Conserving natural habitat around strawberry fields can help protect growers’ yields, their bottom line and the environment with no detectable threat to food safety, indicates a study led by the University of California, Davis.
In the study, published in the journal Ecological Applications, researchers conducted grower surveys and experiments at 20 strawberry farms stretching between Santa Cruz, Watsonville, and Salinas on California’s Central Coast — a region that produces 43 percent of the nation’s strawberries.
“Our results indicate that strawberry farmers are better off with natural habitat around their farms than without it,” said lead author Elissa Olimpi, a postdoctoral researcher in the lab of Daniel Karp, assistant professor with the UC Davis Department of Wildlife, Fish and Conservation Biology.
Conserving habitat saves growers money
The study’s models indicate that adding natural habitat can decrease crop damage costs by 23 percent. Removing natural habitat can increase costs up to a whopping 76 percent.
Critically, farms with more natural habitat showed no evidence of higher fecal contamination on or surrounding strawberry plants. Also, while bird feces were regularly encountered on the ground, only 2 of 10,000 berries examined showed signs of direct fecal contamination. Those berries would be removed from food production during the hand-harvesting process.
“We found no evidence that conserving habitat presented a food safety risk,” Olimpi said.
Food safety and natural habitat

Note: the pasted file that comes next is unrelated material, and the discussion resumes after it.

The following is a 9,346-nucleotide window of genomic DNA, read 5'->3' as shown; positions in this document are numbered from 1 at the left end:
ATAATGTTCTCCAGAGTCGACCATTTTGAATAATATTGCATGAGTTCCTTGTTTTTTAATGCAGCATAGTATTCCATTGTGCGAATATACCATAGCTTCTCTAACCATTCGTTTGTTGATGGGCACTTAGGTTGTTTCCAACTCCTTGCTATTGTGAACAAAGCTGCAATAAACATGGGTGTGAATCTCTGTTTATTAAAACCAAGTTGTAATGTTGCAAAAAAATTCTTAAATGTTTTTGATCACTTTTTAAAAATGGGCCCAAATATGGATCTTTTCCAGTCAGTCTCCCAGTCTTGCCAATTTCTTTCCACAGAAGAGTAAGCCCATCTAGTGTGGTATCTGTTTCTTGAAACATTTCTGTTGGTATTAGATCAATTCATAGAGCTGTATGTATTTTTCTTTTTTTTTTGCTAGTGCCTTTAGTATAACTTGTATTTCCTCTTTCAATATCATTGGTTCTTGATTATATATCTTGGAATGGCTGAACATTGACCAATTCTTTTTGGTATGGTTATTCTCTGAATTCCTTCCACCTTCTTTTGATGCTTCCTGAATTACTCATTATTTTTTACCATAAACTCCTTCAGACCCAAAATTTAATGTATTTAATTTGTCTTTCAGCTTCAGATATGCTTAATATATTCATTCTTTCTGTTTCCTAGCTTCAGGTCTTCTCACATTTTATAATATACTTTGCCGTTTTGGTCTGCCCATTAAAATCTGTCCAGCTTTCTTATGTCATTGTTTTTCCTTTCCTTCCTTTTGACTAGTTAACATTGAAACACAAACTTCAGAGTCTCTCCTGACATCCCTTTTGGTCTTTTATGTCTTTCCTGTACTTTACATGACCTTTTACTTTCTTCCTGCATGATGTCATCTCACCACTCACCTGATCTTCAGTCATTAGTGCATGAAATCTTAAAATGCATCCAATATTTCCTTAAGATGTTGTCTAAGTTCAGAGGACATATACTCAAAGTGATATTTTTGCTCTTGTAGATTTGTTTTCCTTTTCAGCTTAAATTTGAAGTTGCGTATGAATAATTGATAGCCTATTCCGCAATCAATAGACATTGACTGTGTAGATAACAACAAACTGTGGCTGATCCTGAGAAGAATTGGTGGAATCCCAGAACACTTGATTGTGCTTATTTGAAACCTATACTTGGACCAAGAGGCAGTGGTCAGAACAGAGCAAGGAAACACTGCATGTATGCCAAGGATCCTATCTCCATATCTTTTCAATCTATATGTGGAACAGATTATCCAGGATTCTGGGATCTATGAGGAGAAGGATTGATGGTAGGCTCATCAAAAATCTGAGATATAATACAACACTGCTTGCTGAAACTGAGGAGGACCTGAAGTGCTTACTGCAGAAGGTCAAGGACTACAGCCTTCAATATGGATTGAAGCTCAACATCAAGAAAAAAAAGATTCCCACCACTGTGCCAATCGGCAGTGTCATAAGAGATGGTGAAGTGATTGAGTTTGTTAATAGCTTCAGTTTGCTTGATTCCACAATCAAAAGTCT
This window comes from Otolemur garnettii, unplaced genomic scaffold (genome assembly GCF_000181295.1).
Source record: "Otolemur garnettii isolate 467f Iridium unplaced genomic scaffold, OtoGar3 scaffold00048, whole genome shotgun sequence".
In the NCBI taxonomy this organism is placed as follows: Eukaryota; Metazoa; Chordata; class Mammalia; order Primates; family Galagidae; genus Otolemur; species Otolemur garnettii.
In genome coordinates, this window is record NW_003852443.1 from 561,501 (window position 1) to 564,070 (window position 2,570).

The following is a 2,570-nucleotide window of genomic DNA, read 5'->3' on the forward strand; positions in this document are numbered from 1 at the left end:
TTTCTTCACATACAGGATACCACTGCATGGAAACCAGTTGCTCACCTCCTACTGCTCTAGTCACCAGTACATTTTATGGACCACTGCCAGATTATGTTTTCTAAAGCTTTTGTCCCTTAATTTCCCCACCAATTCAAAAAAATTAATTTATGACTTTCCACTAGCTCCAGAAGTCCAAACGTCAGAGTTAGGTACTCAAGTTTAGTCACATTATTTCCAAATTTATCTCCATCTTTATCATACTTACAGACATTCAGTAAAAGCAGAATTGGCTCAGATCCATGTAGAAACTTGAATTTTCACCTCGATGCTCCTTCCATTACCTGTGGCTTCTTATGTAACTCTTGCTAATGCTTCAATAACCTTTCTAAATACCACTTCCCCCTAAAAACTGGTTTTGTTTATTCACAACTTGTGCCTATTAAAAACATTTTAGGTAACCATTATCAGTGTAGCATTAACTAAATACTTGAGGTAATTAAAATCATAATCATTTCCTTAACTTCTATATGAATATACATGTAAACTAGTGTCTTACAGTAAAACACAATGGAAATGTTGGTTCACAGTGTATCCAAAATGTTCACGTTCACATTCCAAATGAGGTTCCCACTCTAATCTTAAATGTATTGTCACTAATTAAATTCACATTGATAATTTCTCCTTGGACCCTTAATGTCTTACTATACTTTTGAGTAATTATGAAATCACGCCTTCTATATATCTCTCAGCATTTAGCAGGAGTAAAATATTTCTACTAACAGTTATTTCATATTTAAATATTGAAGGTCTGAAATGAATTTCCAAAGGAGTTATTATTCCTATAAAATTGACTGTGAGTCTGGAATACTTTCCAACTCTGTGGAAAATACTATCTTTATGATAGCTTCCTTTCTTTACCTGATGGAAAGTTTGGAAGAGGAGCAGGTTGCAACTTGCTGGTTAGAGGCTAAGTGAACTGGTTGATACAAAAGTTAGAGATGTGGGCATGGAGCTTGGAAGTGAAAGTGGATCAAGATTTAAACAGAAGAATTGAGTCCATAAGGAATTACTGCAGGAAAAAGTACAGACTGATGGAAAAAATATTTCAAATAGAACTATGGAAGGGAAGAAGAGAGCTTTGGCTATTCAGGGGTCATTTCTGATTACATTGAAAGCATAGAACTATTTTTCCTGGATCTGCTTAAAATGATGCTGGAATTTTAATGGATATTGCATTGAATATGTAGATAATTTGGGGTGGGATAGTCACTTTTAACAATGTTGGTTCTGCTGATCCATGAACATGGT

The results run contrary to market-driven farm management practices that encourage habitat removal to decrease bird fecal contamination and crop damage. Natural habitat includes forests, grasslands, wetlands and shrubs.
Those measures were developed in response to a deadly outbreak of E. coli in 2006 that was traced to spinach grown in the region. Since then, private food safety protocols and public regulations were designed to help avert further foodborne illness crises. Yet some requirements may compromise environmental and social sustainability, as a 2019 study by Olimpi describes.
Between 2006 and 2009, roughly 13 percent of the riparian habitat along the Salinas River was removed in response to food safety reforms, notes a 2013 study.
Muting the negative
The study notes that wild birds did create crop damage in some cases, particularly at the edges of farms. And while they help control insects, some of those are beneficial insects. But overall, the presence of natural habitat muted the effects of birds on farms and associated damage costs.
In other words, says Olimpi: “No matter your crop damage, birds will be more beneficial when you have natural habitat. We think the natural habitat is providing what they need, so the strawberry field isn’t this oasis for them.”
The work is part of a larger research goal to explore how agricultural landscapes can both support and benefit from biodiversity and ecological communities.
“The future of many species hinges on them being able to survive in working landscapes,” Olimpi said. “If we can find those opportunities in agriculture where we can enhance biodiversity and production, that’s the golden ticket.”
The study was funded by a grant from the U.S. Department of Agriculture’s National Institute of Food and Agriculture.